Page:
The day after the blizzard, I woke up early before sunrise. The snow was beautifully laid out in the fields behind my house and the moon was near full. It was a magical light, green-blue and violet emanating from the fresh snow. My maple tree, that I paint every winter outside my kitchen window, was gloriously magnificent. I decided then to paint a nocturne image of it.
I spent the next day composing colors on my palette that fulfilled my memory of the night scene. After evaluating the colors, I decided to use the DR IV HC Palette of Denman Ross. But instead of using the sections of the palette that I had previously painted with, I instead chose the darker, cooler sections of the palette to focus on. These are the C1 and C3 sections. The C3 section which has the triangle RO- GB – V, I used for the lights and the C1 section which has the triangle GB – V – Yhue, I used for the darks.
Adjustments I made to the palette: I immediately created several preset values to the GB and the V. The GB appears as a L, LD and D (these are Ross’ value indications, see the Ruben’s Palette). The V appears as M, LD and D. The main reason I did this is because when one paints in a limited light situation (at night) one cannot see clearly to mix subtle differences of value. Having these preset, I could just grab them off the palette and place them directly on the canvas. It also gave me the option to lighten a color with 3 choices. I could use the GB-L to lightened the colors of higher value and I could use the GB-LD to lighten the colors of dark value. I could also use the V-M to cool the colors of middle value and use the V-LD to lighten and cool color in the darks. That way, I kept the values under tight control. The only color that I did not add any white to initially in the preset was the RO. This color I only used in a very limited way- warming up the GB-L I used on the illuminated snow. I ended up not using any color between RO and V on the C3 section. I just did not need anything in the RO warm area for the nocturne painting. All the other mixes as indicated above, I used, pretty much as they appear here with no changes.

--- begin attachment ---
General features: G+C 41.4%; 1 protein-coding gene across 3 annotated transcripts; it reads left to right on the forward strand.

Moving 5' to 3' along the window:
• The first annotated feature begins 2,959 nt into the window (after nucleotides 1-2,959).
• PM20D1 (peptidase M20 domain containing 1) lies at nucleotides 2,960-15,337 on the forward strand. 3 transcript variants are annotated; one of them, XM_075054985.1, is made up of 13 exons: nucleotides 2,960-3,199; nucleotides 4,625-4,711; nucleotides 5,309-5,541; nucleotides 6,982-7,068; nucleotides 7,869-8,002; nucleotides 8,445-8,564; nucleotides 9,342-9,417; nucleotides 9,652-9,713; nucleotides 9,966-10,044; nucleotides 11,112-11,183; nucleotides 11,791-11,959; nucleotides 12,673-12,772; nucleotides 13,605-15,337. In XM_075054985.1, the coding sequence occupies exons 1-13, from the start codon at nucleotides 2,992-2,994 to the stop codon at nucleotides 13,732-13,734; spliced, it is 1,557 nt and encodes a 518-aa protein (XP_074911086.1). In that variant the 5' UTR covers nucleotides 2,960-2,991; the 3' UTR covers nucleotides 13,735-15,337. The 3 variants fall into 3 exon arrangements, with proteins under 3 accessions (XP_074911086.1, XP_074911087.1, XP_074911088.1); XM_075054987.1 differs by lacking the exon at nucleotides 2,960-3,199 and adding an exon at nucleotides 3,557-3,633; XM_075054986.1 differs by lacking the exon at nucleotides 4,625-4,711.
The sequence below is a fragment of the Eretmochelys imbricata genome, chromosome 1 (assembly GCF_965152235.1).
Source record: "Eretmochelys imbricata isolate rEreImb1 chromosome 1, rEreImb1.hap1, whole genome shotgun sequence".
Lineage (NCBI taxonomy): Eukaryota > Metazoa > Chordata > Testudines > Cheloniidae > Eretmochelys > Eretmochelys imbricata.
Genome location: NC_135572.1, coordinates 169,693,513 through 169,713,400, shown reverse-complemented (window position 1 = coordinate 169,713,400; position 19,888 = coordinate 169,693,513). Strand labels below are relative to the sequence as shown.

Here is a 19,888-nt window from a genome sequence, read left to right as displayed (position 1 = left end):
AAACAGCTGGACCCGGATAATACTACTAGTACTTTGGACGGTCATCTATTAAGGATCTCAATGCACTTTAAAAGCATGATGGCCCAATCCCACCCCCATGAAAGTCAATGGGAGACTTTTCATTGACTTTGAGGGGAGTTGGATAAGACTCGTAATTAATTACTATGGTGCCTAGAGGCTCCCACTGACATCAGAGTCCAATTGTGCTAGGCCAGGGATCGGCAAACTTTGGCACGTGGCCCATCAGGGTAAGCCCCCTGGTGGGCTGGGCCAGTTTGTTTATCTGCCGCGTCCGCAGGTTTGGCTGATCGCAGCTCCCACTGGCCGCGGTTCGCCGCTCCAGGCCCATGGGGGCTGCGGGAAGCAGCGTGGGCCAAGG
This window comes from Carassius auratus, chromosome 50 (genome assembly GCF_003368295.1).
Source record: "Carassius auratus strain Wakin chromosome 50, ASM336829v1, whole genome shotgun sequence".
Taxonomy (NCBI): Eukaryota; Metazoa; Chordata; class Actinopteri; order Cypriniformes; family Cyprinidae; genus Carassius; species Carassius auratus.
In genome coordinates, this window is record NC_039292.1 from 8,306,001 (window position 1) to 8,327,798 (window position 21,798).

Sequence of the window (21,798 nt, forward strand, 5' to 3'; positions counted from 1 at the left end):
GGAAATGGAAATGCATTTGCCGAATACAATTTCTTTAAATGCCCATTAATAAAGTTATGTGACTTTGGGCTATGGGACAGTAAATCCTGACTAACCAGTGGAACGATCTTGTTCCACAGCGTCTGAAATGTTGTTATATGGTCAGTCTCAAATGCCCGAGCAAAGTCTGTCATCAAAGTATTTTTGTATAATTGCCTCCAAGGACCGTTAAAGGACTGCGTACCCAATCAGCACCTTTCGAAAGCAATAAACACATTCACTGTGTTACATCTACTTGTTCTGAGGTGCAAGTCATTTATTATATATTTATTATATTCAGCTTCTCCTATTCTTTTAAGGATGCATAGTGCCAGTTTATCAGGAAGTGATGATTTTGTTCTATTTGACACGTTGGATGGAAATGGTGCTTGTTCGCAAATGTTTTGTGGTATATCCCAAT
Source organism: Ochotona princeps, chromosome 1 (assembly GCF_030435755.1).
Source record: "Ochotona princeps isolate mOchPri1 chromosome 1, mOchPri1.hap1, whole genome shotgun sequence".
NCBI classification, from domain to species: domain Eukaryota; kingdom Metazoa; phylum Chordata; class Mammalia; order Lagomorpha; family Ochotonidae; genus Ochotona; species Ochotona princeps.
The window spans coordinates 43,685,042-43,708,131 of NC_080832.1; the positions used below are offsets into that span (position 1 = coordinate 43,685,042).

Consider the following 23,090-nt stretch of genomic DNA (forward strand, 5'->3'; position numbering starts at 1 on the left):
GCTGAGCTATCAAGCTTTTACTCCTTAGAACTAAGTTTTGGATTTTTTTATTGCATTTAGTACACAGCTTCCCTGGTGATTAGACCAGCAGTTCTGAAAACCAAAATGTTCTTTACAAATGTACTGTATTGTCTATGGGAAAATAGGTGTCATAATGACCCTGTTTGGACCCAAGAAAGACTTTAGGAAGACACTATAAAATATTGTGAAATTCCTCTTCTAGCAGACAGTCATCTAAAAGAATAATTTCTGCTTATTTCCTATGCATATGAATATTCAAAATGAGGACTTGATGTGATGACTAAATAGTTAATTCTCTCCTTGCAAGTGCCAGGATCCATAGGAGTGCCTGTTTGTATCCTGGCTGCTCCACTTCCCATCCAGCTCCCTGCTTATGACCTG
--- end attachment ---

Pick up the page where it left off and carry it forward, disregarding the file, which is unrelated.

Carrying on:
What I liked most about this palette is that it spoke to my initial experience of my subject, that early morning after the snow fall. In fact the color thus arranged already spoke of the image. The color was beautiful in and of itself before the image was even created. The color was just soft, cool, close in value, expressing, what would normally be, a corner of color on the palette. So, when I got up at 4:30 AM to begin my painting of the maple tree in the snow, my arrangement of color already reflected my experience brought forth from memory as well as in the present moment.